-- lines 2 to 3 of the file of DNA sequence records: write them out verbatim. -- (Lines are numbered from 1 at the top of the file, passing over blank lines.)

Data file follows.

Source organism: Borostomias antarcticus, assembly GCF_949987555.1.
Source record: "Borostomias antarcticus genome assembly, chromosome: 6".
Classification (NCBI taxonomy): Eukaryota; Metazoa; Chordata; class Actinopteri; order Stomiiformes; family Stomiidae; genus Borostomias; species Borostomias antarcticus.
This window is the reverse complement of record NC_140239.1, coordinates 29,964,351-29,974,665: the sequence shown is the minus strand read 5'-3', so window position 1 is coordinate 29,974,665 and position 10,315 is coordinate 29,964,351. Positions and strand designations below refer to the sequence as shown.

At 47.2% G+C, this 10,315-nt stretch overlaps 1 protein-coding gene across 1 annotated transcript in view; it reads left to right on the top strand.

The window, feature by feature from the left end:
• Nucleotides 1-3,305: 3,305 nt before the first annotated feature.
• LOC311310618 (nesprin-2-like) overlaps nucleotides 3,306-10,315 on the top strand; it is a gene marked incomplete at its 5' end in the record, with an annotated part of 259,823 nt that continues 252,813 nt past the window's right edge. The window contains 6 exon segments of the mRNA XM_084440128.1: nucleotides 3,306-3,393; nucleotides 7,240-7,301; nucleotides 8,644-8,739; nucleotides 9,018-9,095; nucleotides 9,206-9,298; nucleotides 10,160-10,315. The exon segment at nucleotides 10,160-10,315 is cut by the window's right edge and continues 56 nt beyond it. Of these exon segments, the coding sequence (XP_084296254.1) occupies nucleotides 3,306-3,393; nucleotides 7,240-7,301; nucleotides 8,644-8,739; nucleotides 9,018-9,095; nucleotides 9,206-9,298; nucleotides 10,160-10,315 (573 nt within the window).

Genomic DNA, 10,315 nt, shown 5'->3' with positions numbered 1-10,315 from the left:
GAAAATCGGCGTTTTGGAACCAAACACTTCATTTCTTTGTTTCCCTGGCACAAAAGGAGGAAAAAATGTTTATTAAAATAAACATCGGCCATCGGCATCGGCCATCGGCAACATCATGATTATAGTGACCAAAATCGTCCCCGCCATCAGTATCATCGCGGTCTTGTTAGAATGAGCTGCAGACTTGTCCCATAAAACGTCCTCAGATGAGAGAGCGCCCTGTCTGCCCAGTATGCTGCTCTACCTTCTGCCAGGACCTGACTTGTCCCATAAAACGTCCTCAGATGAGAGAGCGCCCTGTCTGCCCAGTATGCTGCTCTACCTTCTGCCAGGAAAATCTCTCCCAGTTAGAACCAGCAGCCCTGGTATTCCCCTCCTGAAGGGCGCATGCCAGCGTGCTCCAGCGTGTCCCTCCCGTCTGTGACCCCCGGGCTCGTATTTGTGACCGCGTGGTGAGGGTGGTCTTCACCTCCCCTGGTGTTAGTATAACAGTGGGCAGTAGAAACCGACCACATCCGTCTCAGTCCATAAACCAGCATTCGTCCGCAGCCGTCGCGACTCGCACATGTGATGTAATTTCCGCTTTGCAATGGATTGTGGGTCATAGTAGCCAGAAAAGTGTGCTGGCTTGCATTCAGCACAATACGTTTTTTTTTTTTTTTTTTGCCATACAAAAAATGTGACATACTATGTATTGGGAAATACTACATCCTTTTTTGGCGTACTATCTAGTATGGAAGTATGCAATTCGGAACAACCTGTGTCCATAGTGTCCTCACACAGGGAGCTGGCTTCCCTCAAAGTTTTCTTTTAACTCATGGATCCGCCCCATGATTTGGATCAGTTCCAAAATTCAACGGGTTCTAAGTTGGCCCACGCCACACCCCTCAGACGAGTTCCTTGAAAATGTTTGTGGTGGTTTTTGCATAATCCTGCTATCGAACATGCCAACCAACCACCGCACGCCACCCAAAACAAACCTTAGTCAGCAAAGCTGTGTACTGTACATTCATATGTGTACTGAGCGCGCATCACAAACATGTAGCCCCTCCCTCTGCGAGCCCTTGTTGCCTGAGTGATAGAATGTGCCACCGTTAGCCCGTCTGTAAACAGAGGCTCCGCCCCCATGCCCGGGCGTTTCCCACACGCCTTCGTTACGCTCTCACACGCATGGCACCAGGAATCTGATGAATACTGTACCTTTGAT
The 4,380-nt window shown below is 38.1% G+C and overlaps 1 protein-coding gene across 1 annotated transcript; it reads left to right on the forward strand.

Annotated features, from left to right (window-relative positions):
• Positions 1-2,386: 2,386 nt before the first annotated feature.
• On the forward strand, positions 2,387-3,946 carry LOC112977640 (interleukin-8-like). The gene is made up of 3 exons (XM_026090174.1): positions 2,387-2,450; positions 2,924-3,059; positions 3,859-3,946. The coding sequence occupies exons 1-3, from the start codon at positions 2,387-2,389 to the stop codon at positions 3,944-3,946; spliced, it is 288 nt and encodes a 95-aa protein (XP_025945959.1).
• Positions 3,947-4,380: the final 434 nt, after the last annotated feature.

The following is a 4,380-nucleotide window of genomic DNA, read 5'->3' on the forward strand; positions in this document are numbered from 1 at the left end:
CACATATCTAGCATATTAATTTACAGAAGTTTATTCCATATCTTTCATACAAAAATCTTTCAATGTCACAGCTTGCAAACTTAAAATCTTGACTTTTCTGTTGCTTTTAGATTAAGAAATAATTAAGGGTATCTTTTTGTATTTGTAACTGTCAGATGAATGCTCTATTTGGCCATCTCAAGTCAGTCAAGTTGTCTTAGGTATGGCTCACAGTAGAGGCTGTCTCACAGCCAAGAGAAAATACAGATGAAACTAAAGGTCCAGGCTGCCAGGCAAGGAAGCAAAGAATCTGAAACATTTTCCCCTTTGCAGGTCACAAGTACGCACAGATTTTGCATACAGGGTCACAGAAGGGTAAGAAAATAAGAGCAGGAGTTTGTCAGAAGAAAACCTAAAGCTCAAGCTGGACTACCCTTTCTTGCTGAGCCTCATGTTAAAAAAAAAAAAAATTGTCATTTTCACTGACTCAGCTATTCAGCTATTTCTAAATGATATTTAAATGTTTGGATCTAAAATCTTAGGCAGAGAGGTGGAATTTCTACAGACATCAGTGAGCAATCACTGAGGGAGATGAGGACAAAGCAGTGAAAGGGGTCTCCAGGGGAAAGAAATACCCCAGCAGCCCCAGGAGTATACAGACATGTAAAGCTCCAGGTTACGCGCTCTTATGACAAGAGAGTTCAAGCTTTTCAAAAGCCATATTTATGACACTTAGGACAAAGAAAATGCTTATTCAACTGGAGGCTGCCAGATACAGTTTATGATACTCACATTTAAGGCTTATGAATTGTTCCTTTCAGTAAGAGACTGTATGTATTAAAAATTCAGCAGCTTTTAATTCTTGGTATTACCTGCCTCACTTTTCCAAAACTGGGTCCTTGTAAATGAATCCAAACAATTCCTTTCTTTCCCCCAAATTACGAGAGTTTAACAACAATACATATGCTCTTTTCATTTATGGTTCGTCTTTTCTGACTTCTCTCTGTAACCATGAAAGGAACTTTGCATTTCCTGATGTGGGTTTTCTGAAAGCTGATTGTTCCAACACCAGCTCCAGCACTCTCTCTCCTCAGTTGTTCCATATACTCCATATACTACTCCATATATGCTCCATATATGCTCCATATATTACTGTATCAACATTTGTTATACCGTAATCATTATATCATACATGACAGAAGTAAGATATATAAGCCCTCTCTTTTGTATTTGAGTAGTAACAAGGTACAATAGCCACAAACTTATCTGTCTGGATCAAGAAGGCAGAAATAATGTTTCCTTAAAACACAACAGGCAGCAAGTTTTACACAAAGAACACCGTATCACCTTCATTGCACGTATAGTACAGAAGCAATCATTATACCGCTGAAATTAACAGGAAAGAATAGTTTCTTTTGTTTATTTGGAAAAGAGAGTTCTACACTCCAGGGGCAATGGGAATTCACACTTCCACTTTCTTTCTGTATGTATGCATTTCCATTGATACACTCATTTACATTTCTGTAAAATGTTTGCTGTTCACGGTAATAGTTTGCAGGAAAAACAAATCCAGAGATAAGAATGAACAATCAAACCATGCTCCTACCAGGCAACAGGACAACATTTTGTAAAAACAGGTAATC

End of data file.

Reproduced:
Source record: "Borostomias antarcticus genome assembly, chromosome: 6".
Classification (NCBI taxonomy): Eukaryota; Metazoa; Chordata; class Actinopteri; order Stomiiformes; family Stomiidae; genus Borostomias; species Borostomias antarcticus.